Although it can be embarrassing, incontinence is a relatively common issue that occurs in all types of people for many different reasons. Incontinence occurs when you cannot control the leakage of urine from your urethra. When patients suffer from incontinence, they typically require the use of certain urological supplies.
There are several kinds of medical supplies that are involved in an incontinence case. The world market for urinary continence care devices was estimated at $1.8 billion annually in 2008 alone. Among these supplies, catheters and pads were most prominent. Treatment and management options are most helpful when you know what type of incontinence you have and the underline causes. Check out our previous blog that discusses the types and causes, here. It may seem like incontinence just creeps up, but there are some signs to look for that you may have incontinence. The following are some indications that it may be time to discuss incontinence with your health care provider.
This condition refers to the act of waking up two times or more to go to the bathroom in the middle of the night. This is one of the first signs of an overactive bladder and an indication of urge incontinence. Nocturia occurs when your body makes too much urine, your bladder cannot hold enough, or it can be a mixture of both.
Incomplete Bladder Emptying
When you go to the bathroom, you immediately feel like you need to go back and empty your bladder for a second time. This is a sign that the bladder muscles are not as strong as they used to be. Because of this decreased muscle function, your bladder is not completely emptying itself.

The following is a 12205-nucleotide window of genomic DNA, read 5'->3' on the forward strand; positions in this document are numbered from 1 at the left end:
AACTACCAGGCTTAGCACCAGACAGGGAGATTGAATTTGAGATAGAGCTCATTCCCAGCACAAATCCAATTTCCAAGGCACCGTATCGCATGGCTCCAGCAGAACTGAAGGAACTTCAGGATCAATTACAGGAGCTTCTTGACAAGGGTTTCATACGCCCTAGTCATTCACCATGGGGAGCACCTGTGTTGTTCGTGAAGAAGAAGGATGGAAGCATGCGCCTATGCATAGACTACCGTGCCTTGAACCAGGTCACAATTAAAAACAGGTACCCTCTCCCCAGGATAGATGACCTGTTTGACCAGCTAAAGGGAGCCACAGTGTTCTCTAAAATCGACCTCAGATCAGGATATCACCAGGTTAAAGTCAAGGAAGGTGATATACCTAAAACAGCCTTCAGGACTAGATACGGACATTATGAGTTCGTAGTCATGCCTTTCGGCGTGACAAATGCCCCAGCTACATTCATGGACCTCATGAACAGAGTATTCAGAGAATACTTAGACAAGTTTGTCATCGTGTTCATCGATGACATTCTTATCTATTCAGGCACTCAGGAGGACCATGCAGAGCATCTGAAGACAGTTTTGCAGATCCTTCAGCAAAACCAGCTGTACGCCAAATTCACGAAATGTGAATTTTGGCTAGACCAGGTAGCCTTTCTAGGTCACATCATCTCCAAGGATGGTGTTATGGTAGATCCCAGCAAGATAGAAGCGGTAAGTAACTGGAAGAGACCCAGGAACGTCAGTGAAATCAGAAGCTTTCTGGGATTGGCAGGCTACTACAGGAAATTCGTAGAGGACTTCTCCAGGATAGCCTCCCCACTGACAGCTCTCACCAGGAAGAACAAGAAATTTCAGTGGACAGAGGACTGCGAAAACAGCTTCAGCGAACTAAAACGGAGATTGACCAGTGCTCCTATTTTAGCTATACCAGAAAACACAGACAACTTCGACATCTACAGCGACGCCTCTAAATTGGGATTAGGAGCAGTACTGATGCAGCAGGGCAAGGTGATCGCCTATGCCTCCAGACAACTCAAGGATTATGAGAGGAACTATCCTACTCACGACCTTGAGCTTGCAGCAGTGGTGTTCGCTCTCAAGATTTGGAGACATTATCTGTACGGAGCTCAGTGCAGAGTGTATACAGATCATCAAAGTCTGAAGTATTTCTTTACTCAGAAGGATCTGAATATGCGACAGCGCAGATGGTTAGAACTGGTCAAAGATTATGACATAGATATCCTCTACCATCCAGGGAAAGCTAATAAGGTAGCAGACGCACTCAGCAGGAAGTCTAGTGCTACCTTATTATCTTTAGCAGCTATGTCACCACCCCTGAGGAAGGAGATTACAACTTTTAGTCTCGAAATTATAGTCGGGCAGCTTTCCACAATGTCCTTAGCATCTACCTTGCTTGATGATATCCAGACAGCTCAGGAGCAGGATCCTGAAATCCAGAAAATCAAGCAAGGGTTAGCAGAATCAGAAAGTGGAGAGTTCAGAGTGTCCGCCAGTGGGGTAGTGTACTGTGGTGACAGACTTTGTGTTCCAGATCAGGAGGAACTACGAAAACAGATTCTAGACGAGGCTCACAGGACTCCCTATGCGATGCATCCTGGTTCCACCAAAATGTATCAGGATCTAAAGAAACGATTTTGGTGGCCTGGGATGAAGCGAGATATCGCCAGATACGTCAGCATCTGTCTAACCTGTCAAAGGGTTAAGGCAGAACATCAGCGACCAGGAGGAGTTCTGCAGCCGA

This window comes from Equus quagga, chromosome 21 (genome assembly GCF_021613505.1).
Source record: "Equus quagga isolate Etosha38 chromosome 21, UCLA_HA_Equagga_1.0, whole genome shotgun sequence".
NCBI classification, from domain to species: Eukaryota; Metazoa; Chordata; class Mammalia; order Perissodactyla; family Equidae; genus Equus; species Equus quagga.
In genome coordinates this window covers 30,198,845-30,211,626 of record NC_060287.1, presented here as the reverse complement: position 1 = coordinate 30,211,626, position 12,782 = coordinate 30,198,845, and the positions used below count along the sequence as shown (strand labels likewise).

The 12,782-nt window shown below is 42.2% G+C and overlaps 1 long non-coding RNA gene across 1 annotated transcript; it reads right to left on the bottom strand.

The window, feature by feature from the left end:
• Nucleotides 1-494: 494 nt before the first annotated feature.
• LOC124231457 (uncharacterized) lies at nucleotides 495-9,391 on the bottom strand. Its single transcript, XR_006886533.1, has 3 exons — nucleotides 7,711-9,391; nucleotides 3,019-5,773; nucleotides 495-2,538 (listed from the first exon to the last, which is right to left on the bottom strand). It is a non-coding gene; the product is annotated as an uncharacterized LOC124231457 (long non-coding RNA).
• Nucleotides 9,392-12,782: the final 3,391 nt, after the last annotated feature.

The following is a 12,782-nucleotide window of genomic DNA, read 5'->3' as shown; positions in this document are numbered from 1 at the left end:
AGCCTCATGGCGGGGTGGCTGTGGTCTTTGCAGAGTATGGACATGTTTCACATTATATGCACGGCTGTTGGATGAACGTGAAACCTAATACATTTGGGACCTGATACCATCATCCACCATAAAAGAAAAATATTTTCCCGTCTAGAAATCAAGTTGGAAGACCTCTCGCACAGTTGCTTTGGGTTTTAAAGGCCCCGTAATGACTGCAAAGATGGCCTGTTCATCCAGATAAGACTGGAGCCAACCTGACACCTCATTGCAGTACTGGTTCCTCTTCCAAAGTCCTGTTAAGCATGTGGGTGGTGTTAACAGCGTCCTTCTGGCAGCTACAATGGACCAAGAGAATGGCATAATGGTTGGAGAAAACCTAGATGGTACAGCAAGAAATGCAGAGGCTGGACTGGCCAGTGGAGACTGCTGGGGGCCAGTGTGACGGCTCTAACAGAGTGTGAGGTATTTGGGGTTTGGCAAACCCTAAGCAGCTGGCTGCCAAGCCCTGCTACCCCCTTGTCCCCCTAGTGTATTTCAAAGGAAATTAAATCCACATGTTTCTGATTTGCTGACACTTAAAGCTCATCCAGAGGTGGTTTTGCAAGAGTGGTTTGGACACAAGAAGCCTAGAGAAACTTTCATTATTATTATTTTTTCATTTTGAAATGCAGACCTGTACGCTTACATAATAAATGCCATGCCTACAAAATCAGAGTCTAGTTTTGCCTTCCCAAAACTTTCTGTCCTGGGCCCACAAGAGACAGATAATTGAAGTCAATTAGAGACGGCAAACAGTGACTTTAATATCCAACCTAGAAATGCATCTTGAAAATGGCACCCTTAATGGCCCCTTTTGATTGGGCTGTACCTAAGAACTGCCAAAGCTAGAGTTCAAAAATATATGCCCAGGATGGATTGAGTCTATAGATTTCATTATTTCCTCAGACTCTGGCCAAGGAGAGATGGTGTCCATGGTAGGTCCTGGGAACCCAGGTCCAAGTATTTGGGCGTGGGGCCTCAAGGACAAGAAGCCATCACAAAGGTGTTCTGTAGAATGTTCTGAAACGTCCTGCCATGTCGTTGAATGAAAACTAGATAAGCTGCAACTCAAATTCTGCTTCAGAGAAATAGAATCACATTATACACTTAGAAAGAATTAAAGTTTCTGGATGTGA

You may leak small amounts of urine during everyday activities such as coughing, sneezing, laughing, exercise or even sex. It can happen occasionally, and in small to moderate amounts. This is a sign that you may have stress incontinence.
This condition refers to the necessity to empty your bladder when you're standing by the front door, about to put the key in the lock. This happens when you form the habit of running to the bathroom as soon as you get home. The association of getting home and opening your front door acts as a trigger telling your brain to relax and that its time to go. If you or someone your caring for experiences this it could be a symptom of urge incontinence. Bladder training can improve this condition by strategically timing when you urinate.
Urinary incontinence is a serious issue, and it is important to understand the warning signs. If you're experiencing nocturia, incomplete emptying, leaking, or keyhole incontinence, then it's probably time to call your doctor. As always Complete Care is here for you and can assist with all your incontinence needs. Contact us, here. Browse incontinence supplies, here.